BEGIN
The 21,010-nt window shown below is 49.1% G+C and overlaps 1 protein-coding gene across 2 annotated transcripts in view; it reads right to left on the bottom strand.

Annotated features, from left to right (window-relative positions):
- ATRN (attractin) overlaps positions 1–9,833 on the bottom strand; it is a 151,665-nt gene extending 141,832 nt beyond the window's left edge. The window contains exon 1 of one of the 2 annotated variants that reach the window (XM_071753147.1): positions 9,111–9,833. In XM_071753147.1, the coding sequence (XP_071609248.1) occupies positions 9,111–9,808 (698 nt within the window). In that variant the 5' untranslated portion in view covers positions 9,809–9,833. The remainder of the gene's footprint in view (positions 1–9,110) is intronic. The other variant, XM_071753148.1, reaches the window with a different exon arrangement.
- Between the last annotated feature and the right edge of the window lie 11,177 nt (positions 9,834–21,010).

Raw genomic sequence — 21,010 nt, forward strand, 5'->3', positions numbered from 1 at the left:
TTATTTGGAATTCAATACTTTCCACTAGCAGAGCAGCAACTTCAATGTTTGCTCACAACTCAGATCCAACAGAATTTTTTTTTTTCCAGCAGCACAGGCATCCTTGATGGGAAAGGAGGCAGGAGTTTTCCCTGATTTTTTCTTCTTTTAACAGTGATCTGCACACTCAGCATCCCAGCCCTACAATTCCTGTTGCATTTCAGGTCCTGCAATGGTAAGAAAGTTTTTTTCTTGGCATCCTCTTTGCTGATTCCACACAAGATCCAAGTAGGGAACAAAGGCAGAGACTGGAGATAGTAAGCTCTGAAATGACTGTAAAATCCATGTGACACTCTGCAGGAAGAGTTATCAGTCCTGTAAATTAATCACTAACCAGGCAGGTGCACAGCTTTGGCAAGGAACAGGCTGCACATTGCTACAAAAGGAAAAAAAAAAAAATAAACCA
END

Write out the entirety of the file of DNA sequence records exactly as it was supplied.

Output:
The 21,010-nt window shown below is 49.1% G+C and overlaps 1 protein-coding gene across 2 annotated transcripts in view; it reads right to left on the bottom strand.

Annotated features, from left to right (window-relative positions):
- ATRN (attractin) overlaps positions 1–9,833 on the bottom strand; it is a 151,665-nt gene extending 141,832 nt beyond the window's left edge. The window contains exon 1 of one of the 2 annotated variants that reach the window (XM_071753147.1): positions 9,111–9,833. In XM_071753147.1, the coding sequence (XP_071609248.1) occupies positions 9,111–9,808 (698 nt within the window). In that variant the 5' untranslated portion in view covers positions 9,809–9,833. The remainder of the gene's footprint in view (positions 1–9,110) is intronic. The other variant, XM_071753148.1, reaches the window with a different exon arrangement.
- Between the last annotated feature and the right edge of the window lie 11,177 nt (positions 9,834–21,010).

Raw genomic sequence — 21,010 nt, forward strand, 5'->3', positions numbered from 1 at the left:
TTATTTGGAATTCAATACTTTCCACTAGCAGAGCAGCAACTTCAATGTTTGCTCACAACTCAGATCCAACAGAATTTTTTTTTTTCCAGCAGCACAGGCATCCTTGATGGGAAAGGAGGCAGGAGTTTTCCCTGATTTTTTCTTCTTTTAACAGTGATCTGCACACTCAGCATCCCAGCCCTACAATTCCTGTTGCATTTCAGGTCCTGCAATGGTAAGAAAGTTTTTTTCTTGGCATCCTCTTTGCTGATTCCACACAAGATCCAAGTAGGGAACAAAGGCAGAGACTGGAGATAGTAAGCTCTGAAATGACTGTAAAATCCATGTGACACTCTGCAGGAAGAGTTATCAGTCCTGTAAATTAATCACTAACCAGGCAGGTGCACAGCTTTGGCAAGGAACAGGCTGCACATTGCTACAAAAGGAAAAAAAAAAAAATAAACCA